As a new physician assistant graduate in 2013, Faviola Suarez chose the field of pain management and, in particular, National Spine and Pain Centers because of the chance to incorporate her undergraduate field of biomedical engineering into her new career.
Biomedical engineering is a relatively new area of study that uses engineering principles to analyze and solve problems in medicine. Practitioners often develop new instruments or new procedures to solve medical problems.
“NSPC is at the forefront of medical innovations,” said Suarez. “I am especially excited about advanced technology that promotes the regrowth of body tissue–treatments such as stem cell therapy, prolotherapy and platelet rich plasma.”
Suarez is also enthused about progress in more traditional areas of pain management such as pharmacological treatment (medications). “Today’s medications, properly managed, can be a key component in a treatment plan,” said Suarez.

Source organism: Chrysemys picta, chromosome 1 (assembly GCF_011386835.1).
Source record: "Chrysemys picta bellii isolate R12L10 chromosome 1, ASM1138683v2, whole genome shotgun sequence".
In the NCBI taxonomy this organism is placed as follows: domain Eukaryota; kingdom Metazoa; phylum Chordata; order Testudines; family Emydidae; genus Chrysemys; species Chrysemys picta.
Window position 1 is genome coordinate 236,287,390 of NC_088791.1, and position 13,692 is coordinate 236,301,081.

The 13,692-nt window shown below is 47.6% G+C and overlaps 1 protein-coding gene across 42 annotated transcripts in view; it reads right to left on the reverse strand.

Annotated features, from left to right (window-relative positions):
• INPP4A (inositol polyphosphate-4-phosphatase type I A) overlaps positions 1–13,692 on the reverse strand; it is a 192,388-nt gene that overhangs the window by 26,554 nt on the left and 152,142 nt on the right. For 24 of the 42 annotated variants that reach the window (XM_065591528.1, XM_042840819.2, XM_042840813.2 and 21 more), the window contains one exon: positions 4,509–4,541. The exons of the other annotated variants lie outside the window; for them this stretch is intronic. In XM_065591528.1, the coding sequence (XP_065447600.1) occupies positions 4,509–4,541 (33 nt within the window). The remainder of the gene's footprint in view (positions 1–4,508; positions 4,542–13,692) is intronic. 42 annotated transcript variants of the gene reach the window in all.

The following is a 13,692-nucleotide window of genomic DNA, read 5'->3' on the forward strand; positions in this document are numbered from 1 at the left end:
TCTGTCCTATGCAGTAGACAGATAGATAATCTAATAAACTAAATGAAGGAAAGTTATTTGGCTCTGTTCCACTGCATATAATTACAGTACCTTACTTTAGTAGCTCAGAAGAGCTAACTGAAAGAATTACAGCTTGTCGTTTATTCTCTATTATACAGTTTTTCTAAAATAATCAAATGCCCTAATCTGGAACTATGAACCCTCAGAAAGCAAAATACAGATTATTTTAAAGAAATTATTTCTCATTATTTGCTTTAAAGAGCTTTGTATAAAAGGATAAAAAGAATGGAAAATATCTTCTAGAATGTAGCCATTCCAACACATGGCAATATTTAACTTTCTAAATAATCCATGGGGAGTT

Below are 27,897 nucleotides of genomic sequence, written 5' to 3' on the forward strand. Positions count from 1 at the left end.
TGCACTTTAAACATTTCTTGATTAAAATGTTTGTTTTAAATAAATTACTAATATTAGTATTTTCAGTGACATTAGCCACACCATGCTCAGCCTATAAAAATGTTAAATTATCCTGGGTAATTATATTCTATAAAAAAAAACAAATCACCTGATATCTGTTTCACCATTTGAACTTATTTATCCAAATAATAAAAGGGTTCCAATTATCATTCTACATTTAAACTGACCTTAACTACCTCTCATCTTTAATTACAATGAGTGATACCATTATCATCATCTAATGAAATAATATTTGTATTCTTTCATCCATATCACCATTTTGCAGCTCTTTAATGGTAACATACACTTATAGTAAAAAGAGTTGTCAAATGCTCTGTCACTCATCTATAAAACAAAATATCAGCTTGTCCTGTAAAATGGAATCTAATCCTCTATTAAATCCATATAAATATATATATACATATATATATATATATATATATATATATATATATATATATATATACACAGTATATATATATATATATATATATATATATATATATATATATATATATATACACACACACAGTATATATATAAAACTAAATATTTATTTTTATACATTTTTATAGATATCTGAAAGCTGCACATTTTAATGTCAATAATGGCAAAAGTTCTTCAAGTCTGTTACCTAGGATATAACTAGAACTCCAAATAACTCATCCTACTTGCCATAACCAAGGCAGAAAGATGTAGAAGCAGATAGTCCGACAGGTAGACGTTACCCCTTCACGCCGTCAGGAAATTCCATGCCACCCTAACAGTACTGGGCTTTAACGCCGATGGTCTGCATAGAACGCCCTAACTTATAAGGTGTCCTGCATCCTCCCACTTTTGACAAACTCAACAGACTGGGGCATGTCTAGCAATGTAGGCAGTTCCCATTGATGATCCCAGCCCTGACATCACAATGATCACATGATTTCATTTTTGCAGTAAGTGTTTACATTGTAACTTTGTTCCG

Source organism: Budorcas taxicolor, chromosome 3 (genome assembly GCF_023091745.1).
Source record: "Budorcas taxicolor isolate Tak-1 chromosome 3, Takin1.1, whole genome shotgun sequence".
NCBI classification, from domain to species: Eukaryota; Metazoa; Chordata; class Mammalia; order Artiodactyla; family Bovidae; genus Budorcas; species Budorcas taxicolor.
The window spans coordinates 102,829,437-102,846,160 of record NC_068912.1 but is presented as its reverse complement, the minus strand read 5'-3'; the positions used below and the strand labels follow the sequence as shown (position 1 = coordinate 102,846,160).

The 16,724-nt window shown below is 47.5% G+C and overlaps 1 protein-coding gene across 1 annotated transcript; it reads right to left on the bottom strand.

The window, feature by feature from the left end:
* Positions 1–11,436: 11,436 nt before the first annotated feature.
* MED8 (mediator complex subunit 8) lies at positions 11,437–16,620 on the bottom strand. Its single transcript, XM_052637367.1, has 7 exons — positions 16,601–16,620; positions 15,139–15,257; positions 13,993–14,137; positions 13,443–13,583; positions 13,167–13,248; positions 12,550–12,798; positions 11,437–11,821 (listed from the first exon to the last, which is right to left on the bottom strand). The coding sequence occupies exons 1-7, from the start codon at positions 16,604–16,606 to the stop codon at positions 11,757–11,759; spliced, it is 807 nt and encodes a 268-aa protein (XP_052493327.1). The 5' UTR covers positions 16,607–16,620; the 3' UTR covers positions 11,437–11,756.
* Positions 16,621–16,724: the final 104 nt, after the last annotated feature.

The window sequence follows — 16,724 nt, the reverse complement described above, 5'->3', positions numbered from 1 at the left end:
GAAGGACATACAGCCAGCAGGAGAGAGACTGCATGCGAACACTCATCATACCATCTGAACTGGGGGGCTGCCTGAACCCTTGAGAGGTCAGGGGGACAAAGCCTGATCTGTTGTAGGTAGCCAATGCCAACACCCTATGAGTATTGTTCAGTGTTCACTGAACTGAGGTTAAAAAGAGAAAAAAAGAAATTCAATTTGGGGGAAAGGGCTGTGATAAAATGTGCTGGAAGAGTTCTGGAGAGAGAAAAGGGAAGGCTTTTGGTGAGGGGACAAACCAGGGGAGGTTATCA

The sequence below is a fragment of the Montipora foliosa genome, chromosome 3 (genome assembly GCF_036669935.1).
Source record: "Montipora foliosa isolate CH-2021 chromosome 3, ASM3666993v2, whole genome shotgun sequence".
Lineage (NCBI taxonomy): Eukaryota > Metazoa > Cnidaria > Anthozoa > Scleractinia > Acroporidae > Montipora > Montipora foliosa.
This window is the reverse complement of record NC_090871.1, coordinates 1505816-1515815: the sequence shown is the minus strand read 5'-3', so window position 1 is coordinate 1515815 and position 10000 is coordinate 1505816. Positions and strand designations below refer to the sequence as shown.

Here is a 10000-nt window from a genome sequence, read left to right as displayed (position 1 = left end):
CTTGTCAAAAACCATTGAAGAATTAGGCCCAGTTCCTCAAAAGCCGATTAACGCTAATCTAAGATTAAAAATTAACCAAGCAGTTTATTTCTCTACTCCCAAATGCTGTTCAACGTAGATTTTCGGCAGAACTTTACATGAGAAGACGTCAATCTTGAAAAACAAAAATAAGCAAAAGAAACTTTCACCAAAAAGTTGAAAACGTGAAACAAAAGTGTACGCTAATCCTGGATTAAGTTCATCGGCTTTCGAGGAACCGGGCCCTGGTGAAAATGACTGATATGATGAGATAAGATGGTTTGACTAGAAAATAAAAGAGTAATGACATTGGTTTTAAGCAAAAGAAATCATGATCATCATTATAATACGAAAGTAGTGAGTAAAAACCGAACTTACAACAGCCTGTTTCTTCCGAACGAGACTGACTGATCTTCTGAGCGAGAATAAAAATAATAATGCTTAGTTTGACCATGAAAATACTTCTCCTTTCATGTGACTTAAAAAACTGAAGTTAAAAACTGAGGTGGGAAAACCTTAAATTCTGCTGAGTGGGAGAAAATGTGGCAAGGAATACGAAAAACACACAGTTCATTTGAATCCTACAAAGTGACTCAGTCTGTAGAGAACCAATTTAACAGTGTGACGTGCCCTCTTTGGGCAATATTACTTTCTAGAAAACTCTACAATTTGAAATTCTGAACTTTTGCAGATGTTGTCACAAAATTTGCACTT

Suarez was inspired to work in medicine while serving as a Peace Corps volunteer in a health clinic in Guatemala. “I did everything there: performed exams, assisted in labor and delivery, and lectured to patients and the community about health issues,” said Suarez. “But I knew I could do so much more for people if I had a medical degree.”
After serving in the Peace Corps and while waiting to be accepted to a physician assistant program, Suarez spent almost a year as a scheduling assistant for Washington, D.C. Mayor Adrian Fenty.
Suarez, who was born in Bolivia and arrived in the United States at age five, is fluent in Spanish.
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